The Far East:

The Korean invasion has had its most immediate and compelling impact on the Far East, particularly as it has affected international Communist intentions to speed the expansion of Communism throughout the area through the instrumentality of the Peiping regime. Pending clarification of the Soviet position, the Peiping regime has not yet committed itself and, as far as Korea is concerned, will probably not take any action at least as long as North Korean forces continue to advance. Meanwhile, Chinese Communist troop strength and dispositions would permit military aggression in a number of places with little or no warning, and the Peiping regime can be expected to give strong support to guerilla activities and subversion throughout Southeast Asia.

Military Potential:

The Korean invasion has produced a deluge of reports of Chinese Communist troop movements indicating a Chinese intent to support the North Korean invasion. Most of these reports, however, have emanated from Chinese Nationalist sources and are merely propaganda for U.S. consumption. Actually, the Communists are apparently still strengthening their forces opposite Taiwan, and possibly Hong Kong, and no significant changes have occurred in troop dispositions along Southeast Asian frontiers. Reported movements of large troop formations from South and Central China toward the Northeast are largely discounted. Communist troops already in North China and Manchuria are sufficient to provide substantial support to the North Koreans and of these approximately 40-50,000 are of Korean nationality. Despite these reported troop movements and Chinese Communist capability to launch simultaneous and successful military actions in Korea, Hong Kong, Macao, and Indochina, no immediate action is expected. With regard to Taiwan, the U.S. commitment to defend the island has almost certainly delayed the invasion timetable if only because it will make occupation of the island too costly an operation for the Peiping regime to undertake without outside assistance.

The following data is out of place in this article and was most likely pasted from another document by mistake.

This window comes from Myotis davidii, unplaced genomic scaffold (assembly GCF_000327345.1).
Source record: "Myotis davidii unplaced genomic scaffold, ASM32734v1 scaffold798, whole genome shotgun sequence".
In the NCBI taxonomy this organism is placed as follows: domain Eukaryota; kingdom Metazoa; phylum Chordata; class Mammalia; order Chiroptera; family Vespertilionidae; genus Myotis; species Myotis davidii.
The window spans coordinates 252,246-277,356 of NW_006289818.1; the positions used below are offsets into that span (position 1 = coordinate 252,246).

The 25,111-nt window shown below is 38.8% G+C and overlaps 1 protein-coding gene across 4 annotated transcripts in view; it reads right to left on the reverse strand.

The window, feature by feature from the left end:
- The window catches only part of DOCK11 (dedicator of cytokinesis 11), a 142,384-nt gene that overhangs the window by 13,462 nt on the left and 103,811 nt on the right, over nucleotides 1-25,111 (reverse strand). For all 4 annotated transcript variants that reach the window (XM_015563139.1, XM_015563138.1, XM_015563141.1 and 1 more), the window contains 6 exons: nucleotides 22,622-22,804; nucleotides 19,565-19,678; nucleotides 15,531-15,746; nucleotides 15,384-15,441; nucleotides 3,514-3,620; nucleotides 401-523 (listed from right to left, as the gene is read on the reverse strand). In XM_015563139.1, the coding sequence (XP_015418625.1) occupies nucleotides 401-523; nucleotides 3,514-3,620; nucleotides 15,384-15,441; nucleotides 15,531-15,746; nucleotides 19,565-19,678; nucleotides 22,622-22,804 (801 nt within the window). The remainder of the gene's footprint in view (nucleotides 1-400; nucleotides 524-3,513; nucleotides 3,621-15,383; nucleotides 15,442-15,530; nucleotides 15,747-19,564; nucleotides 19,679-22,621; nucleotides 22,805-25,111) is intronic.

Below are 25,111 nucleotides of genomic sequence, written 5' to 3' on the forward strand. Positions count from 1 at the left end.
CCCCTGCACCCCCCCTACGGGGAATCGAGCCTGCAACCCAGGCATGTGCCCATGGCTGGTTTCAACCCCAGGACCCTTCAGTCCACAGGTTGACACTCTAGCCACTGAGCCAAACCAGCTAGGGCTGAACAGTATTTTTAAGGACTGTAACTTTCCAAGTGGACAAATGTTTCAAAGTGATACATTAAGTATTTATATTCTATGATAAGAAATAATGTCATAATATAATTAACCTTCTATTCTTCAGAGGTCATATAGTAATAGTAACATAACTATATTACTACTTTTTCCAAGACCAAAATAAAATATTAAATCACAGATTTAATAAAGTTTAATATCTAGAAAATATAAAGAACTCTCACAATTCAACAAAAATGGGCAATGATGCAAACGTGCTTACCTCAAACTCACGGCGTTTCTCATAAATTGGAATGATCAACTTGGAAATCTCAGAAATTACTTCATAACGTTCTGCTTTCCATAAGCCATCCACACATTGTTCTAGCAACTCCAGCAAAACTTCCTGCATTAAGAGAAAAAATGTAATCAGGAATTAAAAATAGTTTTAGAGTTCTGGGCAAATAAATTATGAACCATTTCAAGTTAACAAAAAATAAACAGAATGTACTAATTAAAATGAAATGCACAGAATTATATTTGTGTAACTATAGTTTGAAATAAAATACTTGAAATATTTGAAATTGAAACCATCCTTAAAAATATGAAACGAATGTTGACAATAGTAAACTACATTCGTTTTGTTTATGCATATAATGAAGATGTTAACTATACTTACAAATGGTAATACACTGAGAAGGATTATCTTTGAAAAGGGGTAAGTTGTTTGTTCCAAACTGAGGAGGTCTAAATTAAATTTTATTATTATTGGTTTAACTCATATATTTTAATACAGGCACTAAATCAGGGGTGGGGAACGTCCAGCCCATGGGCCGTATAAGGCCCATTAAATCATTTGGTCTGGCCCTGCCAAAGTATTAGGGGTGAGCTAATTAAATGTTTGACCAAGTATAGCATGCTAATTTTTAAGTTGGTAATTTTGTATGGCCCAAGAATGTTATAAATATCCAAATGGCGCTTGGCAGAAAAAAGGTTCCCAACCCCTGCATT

Non-Military Action:

Meanwhile, the Chinese Communist regime will continue and probably increase its efforts short of military aggression to further the spread of Communism throughout Southeast Asia. Political support and military supplies will be granted Ho Chi Minh's forces in Indochina, efforts will be made to strengthen the insurgent movement in Malaya, and the tempo of organizational activity among labor and political groups will be stepped up. In this campaign, efforts by the Peiping regime to use the nine million Overseas Chinese will be impeded by its recent loss of popularity at home and a growing anticipation in Overseas Chinese communities that the spread of Communism may be reversed as a result of U.S. action in Korea. An intensification of Peiping's efforts to gain control of the Overseas Chinese may well lead to a split which, while reducing the exploitability of the Overseas Chinese as instruments for extending Chinese Communist influence, may also result in the adoption of more militant tactics by the pro-Communist faction. An immediately explosive situation in South-East Asia, however, derives from the presence in northern Burma of approximately 2,000 Chinese Nationalist troops. The Peiping regime has demanded their internment, the Burmese Government is apparently incapable of doing so, and the Chinese Communists thus have a legal "excuse" for carrying out local or major military operations in Burma.